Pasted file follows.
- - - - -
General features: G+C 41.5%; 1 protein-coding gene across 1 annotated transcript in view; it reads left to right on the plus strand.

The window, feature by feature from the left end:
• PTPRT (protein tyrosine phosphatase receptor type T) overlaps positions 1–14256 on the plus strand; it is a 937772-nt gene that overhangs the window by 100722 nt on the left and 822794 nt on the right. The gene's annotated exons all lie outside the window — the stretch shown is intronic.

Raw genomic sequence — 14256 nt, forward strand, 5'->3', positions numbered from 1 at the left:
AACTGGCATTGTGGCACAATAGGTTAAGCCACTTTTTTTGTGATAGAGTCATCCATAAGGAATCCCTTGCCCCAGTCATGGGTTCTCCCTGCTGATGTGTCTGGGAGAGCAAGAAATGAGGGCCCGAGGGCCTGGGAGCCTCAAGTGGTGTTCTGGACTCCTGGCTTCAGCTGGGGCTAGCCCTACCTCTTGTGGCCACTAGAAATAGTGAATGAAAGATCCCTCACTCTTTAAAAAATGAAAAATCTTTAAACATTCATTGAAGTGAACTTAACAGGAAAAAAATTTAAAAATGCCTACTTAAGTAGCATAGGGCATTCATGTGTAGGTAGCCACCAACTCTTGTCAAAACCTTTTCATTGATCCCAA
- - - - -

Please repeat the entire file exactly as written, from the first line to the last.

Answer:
General features: G+C 41.5%; 1 protein-coding gene across 1 annotated transcript in view; it reads left to right on the plus strand.

The window, feature by feature from the left end:
• PTPRT (protein tyrosine phosphatase receptor type T) overlaps positions 1–14256 on the plus strand; it is a 937772-nt gene that overhangs the window by 100722 nt on the left and 822794 nt on the right. The gene's annotated exons all lie outside the window — the stretch shown is intronic.

Raw genomic sequence — 14256 nt, forward strand, 5'->3', positions numbered from 1 at the left:
AACTGGCATTGTGGCACAATAGGTTAAGCCACTTTTTTTGTGATAGAGTCATCCATAAGGAATCCCTTGCCCCAGTCATGGGTTCTCCCTGCTGATGTGTCTGGGAGAGCAAGAAATGAGGGCCCGAGGGCCTGGGAGCCTCAAGTGGTGTTCTGGACTCCTGGCTTCAGCTGGGGCTAGCCCTACCTCTTGTGGCCACTAGAAATAGTGAATGAAAGATCCCTCACTCTTTAAAAAATGAAAAATCTTTAAACATTCATTGAAGTGAACTTAACAGGAAAAAAATTTAAAAATGCCTACTTAAGTAGCATAGGGCATTCATGTGTAGGTAGCCACCAACTCTTGTCAAAACCTTTTCATTGATCCCAA